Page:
Best wishes,
Dave Wile

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Despite criticisms I see here, the fact that Combat! had the Germans speaking German, the French speaking French....NO SUBTITLES (except one ep when Saunders' crew had comandered a German tank, that one had subtitles, though I never knew why). It made for a lot more realism. It heightened the fear a soldier might feel when he has no idea of what the enemy is saying.

Sure there are things that are indicative of a 1960s TV show....look at the Germans who were shot; you often never saw their face, just the enemy meant to be eliminated; and they get shot and fall...no blood...no splatter...it would be different on the screen today.

I loved the original series as a kid; it still holds up well despite some flaws.

And Pierre Jalbert (Caje) was kind enough to write me a personal note many years ago; I thank him for reaching out to a fan, even so many years later.

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One prop related question is Saunders cammo covered helmet. All the photos I have seen from the ETO show GIs with uncovered or net covered steel pots. The only cammo covered helmet like Sanders' was worn by Marines in the Pacific. This has bothered me sine 1962 and I would like to know if others noticed this.

Perhaps this liberty was taken so the audience could more easily recognize Saunders on their small B&W TV sets.

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That explanation works for me. Thanks.

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Hey Toshi,

Regarding your comments about the use of camo cloth on Saunders' helmet:

One prop related question is Saunders cammo covered helmet. All the photos I have seen from the ETO show GIs with uncovered or net covered steel pots. The only cammo covered helmet like Sanders' was worn by Marines in the Pacific. This has bothered me sine 1962 and I would like to know if others noticed this.

Perhaps this liberty was taken so the audience could more easily recognize Saunders on their small B&W TV sets.


One of my uncles survived Omaha beach on 6 June 1944 and told me how he, along with some other GIs cut pieces of camo silk from parachutes and incorporated the camo silk with the netting over their steel pots. My uncle also said he cut a blanket sized piece of silk camo which he used occasionally to cover his entire body. He was just a Lancaster Pennsylvania farmboy who never finished eighth grade, but he was smart enough to recognize the usefulness of camo silk for some measure of concealment.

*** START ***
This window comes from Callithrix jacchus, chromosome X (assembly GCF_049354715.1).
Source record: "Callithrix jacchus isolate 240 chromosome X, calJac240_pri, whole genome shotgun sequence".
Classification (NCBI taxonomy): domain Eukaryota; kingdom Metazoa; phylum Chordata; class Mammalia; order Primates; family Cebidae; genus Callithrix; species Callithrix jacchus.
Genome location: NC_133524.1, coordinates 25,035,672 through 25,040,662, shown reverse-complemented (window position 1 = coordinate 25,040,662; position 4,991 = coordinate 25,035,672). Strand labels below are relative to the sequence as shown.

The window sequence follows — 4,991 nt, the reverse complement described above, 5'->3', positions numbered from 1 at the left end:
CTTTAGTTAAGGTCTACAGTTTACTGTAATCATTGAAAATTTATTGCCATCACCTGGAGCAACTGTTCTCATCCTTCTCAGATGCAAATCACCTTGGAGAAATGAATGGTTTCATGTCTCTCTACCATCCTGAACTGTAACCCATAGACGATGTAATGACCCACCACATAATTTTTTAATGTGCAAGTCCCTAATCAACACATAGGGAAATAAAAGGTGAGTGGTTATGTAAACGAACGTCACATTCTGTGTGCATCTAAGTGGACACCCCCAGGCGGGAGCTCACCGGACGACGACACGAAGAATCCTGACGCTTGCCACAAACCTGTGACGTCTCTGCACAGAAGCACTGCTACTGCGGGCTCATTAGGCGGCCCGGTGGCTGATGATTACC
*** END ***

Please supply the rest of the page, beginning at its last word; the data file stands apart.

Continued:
As for Morrow using the camo silk to set himself off from the other cast members, I suspect you are probably correct, and it certainly did the trick.

Best wishes,
Dave Wile



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Saunders was the coolest! I mean, come on!... His neat camo helmet, his slick Thompson with the long 30-round magazine, his fashionable short-cut jacket with extra Thompson magazines tucked inside. Even his simple "buck sergeant" chevron looked cool. And of course, his whole sarge persona was fantastic. Saunders was IT. Hanley, on the other hand, was boring. When we played Combat as kids, everyone wanted to be Saunders!

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People have to remember that TV is TV. Yes, you can be as "Realistic as possible, but realism isn't always flashy or interesting enough for TV and Movies. I find it funny the people that will argue realness on a show like Hogans Heros but in reality, many of the "Nazi-isms" of that show are spot on with the exception of the ineptness of Schultz and Klink.

One thing I always like to point out is if these shows did strive for complete realness, they could not be aired on TV especially at that time. The "Grossness" factor of real war cannot even be shown on today's tv. My first tour in Iraq even I threw up a few times after seeing what happens to the human body when an M249 hits an enemy soldier. Even an M4 can tear appendages off of the body at closer range especially on full auto or 3-second auto-burst.

When I grew up there were no longer many war shows on TV, probably because of Nam and the dislike for it and all war. Police, medical shows, and Westerns ruled the airwaves. But being a Huge History Buff, especially Military History, I enjoy these "old" shows and movies. Having 14 years in 2 military branches and 9 deployments to combat zones the most unreal thing about these shows is the death. Rarely in real life are you able to have an open-casket viewing of a deceased soldier that died in combat. On tv, especially black and white shows, the deaths appear as if they simply "went to sleep".

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The helmet camo was from a parachute and improvised by Sgt Chip ... Not the US Marines helmet cover used in Pacific theatre.

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By far the most unrealistic aspect of the series is the way these men get shot to pieces every week, and show up again, good as new, the following episode.

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I grew up in the sixties, and had an uncle who was a sergeant on the western front that served from right after Pearl until after the end of the war. I was much too young to understand what he referred to, but I do remember that he and my dad (who was stationed in the far east) would talk to each other during the episodes when they would spot things that weren't close to being realistic (American tanks with German crosses on them, and the never ending ammo of course being favorites). Even at 7 though, I complained about them talking during the show (like they did whenever I opened my mouth) and they nicely shut up so we could watch the shows. But unc did make it pretty clear that what we were watching didn't reflect the reality of infantry combat. Did say it was a good show, however, and, of course, all the kids idolized Saunders; whenever we played war, everyone wanted to be him. I was tallest so I was always Littlejohn.

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I think there's quite a bit of stuff that wasn't quite accurate; it would be a pretty long winded list, and some of the items couldn't be helped. 

Guess what! I've got a fever, and the only prescription is MORE COWBELL! -Bruce Dickinson-

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In the early '60s my dad did many ballistics tests. Among other things, he put .22 Super Jet rounds through half-inch steel plates, and put craters the size of jumbo olives in one-inch steel plating. People would be amazed at what the right load and rifle can do with even a small-caliber bullet.